Dig Finds A Thriving Cultural Mecca In Indianapolis New evidence suggests that an African-American neighborhood bulldozed decades ago to make way for a university wasn't as blighted as the city's popular history portrays. The area was once home to Madam C.J. Walker, the nation's first self-made female millionaire.

Dig Finds A Thriving Cultural Mecca In Indianapolis

Dig Finds A Thriving Cultural Mecca In Indianapolis

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Archaeology professor Paul Mullins studies objects his students have culled from the ground. Sevil Mahfoozi hide caption

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Sevil Mahfoozi

IUPUI Professor Paul Mullins studies objects his students have culled from the ground.

Sevil Mahfoozi

Michael Essex pieces together a medicine bottle found under a parking lot on Indiana Avenue. Sevil Mahfoozi hide caption

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Sevil Mahfoozi

Brenden Muncie pieces together a medicine bottle found under a parking lot on Indiana Avenue.

Sevil Mahfoozi

Urban renewal in the 1960s and 1970s changed the landscape of many American cities. In Indianapolis, an African-American neighborhood was largely bulldozed to make way for a new university.

But now, archaeologists are finding evidence suggesting that it wasn't as blighted as portrayed before it was destroyed. They say the neighborhood's history deserves a rewrite.

When 86-year old Tom Ridley pulls out a picture of a bustling Indiana venue during its heyday, he cradles it in his hand like an old family photo.

"I carried papers down through here when I was a little boy," he says. "Here's some of the buildings that used to be on the avenue. Like barbershops, grocery stores, shoe shops — anything you'd just about want."

A Vibrant Community

The area was the economic center of the city's vibrant African-American community. It was known as a rowdy post-Prohibition jazz mecca, Oscar Robertson's playground, and home to cosmetics magnate Madam C.J. Walker, often called the nation's first self-made female millionaire.

Ridley says Walker's factories propped up the neighborhood until waves of real estate agents started knocking on doors when property values declined in the late 1960s.

"I think maybe there's only three buildings left on the whole street," he says.

Indiana University began buying up land here — 3,000 plots in total — and razed buildings to build a new regional campus as part of the city's urban renewal efforts. Now, in place of jazz clubs and barbershops are acres of parking lots that line Indiana Avenue.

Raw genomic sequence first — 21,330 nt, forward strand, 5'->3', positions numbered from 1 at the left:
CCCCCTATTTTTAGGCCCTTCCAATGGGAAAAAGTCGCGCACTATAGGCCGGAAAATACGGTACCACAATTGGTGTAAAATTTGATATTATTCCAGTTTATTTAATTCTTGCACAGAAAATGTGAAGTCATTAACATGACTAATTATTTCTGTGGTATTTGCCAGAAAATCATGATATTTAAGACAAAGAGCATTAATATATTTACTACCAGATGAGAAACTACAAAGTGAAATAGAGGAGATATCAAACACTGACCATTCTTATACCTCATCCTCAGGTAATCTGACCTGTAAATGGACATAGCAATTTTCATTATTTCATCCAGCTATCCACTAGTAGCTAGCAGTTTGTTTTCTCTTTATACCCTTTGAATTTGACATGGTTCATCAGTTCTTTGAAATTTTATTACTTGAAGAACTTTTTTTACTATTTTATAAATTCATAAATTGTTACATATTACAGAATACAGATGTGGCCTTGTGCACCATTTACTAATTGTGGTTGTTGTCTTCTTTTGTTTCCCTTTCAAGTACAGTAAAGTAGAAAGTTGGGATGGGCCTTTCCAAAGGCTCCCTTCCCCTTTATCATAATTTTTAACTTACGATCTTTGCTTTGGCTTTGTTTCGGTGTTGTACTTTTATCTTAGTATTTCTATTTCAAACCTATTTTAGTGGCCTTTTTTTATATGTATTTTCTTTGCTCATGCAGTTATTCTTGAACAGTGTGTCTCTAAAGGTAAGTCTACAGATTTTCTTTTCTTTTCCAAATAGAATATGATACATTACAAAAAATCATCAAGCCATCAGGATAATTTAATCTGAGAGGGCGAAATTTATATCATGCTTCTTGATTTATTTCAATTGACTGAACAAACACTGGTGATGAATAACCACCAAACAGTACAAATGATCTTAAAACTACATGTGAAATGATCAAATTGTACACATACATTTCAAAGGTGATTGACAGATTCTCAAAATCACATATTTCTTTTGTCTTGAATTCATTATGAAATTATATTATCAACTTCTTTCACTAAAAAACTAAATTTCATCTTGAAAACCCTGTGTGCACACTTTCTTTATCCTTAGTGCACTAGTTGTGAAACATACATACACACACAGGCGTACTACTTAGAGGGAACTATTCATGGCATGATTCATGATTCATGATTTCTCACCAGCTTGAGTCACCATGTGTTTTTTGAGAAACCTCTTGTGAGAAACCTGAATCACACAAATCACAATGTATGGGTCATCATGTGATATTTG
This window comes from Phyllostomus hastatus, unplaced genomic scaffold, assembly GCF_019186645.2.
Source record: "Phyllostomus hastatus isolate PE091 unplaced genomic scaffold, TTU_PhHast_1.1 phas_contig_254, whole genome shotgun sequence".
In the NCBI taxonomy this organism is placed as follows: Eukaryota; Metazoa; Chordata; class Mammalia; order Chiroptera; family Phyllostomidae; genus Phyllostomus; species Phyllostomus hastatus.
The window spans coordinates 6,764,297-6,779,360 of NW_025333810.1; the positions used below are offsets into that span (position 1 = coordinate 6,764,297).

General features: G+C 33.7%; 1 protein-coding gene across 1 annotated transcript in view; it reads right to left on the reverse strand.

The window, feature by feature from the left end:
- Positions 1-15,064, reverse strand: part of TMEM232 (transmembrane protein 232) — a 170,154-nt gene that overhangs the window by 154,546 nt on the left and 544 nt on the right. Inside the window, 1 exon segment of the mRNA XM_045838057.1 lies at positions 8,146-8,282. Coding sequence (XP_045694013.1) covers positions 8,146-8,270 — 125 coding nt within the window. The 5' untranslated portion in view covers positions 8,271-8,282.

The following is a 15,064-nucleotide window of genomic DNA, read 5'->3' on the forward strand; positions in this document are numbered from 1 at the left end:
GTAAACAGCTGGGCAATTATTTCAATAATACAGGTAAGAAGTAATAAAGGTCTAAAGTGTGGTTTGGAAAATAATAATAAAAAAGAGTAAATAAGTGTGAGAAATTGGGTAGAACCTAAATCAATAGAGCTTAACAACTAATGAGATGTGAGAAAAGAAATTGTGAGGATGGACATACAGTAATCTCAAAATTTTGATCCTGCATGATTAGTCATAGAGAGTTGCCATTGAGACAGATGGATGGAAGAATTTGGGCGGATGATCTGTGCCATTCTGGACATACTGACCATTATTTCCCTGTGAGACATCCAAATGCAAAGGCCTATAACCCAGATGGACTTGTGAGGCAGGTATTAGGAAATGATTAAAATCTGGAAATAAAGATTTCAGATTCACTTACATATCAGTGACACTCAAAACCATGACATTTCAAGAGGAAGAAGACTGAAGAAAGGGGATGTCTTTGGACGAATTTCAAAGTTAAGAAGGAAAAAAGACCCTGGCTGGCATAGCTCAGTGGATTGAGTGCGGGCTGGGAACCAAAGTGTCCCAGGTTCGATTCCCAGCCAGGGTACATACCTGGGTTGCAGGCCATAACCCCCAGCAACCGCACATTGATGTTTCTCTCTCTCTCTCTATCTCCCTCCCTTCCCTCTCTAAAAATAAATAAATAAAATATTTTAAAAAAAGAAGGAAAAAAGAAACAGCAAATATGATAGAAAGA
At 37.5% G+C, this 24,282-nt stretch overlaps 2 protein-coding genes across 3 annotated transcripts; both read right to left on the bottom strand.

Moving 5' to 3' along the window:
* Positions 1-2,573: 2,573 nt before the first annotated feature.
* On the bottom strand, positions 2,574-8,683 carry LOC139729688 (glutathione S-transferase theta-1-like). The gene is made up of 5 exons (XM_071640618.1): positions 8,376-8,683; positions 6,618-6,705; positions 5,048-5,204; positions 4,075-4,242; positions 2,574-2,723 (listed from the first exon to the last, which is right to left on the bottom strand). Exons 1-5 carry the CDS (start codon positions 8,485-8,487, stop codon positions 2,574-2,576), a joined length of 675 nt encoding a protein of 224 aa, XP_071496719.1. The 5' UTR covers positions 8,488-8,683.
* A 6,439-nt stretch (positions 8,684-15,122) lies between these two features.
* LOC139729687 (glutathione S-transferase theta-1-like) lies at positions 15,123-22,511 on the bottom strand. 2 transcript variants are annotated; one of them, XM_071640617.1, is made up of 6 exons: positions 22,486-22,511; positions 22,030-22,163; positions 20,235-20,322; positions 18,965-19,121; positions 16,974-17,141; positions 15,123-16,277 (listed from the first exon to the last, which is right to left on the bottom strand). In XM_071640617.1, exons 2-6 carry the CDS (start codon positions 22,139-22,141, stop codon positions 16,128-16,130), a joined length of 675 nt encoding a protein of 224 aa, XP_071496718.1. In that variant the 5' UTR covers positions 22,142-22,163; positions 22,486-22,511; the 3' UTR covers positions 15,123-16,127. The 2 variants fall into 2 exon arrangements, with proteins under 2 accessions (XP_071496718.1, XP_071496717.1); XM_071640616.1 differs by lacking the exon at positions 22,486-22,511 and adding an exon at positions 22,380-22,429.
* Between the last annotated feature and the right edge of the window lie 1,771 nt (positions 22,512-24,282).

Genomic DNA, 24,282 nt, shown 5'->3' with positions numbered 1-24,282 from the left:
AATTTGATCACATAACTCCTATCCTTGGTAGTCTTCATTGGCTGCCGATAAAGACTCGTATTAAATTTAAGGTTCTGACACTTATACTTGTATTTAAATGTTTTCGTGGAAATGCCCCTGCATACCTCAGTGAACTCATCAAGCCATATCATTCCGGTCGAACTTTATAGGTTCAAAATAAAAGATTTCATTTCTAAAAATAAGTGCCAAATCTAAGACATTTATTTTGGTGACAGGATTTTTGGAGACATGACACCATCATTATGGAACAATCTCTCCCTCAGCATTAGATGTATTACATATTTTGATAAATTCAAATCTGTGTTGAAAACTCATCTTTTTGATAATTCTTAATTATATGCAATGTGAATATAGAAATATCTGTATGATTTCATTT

Complicating The Narrative

Paul Mullins is an archaeology professor at Indiana University-Purdue University Indianapolis who is leading the dig. He wants to unearth the truth about Indiana Avenue's 1960s reputation as a blighted neighborhood — one that, he says, made it easier for university officials to pay less for the land.

"We want to complicate the dominant narrative that there was simply a declining, mostly African-American neighborhood here," he says. "And we want to paint a picture. We want to complicate easy caricatures. And archaeology does it very well."

So far, the dig has turned up crystal light fixtures, medicine bottles and other items suggesting middle-class wealth.

"It seems like this area was actually thriving, so when we dig through, [we] find things that people owned that obviously wouldn't belong in an area that was actually blighted," says student Zach Harner, who says each item helps fill out the neighborhood's character.

Glenn Irwin was chancellor of the university at the time, and he defends its urban renewal plan. He says the school's efforts created thousands of jobs and brought millions of dollars to a stagnant neighborhood.

"We paid a good price," Irwin says. "We had real estate people bargaining on these all the time. There was considerable uproar by the local community about that. But these were the most dilapidated buildings you could imagine."

Nationwide Trend

University of Illinois professor Chris Fennell says similar digs around the country are starting to draw attention to the cultural and historical importance of what was lost in many American cities during their headlong rush toward urban renewal.

"There's definitely a growing number of these nationwide," Fennell says. "And it's a difficult process, but it's one that, at the end of the day, people move forward in their thinking by working through it — even though it's going to cast very awkward and negative lights on certain periods and certain players in American history."

Can't Go Back

Even though the vast majority of the neighborhood is missing, city leaders here began touting Indiana Avenue as a cultural destination for tourists a few years ago. But for Ridley, who has lived in the neighborhood for most of his 86 years, what's left in the dirt under the parking lots can't make up for what was bulldozed.

"So they can talk about bringing it back," Ridley says. "If we had more of the old buildings still around, you could talk about some of the things that were around here.

"But we don't have that, see, they're gone," he adds. "All we can show them is parking lots."

And it's those very parking lots that have kept the neighborhood's rubble so well intact.

The items pulled from the dig will soon find a permanent home in one of Indiana Avenue's few remaining buildings — Madam Walker's vaudeville theater.

Daniel Robison reports for member station WFIU.

Correction July 28, 2009

In the audio version of this story, a student who was quoted as being Zack Harner was actually Brandon Muncy. A previous Web version's photo caption incorrectly identified a student as Brenden Muncie. He is actually Michael Essex. The text has been corrected.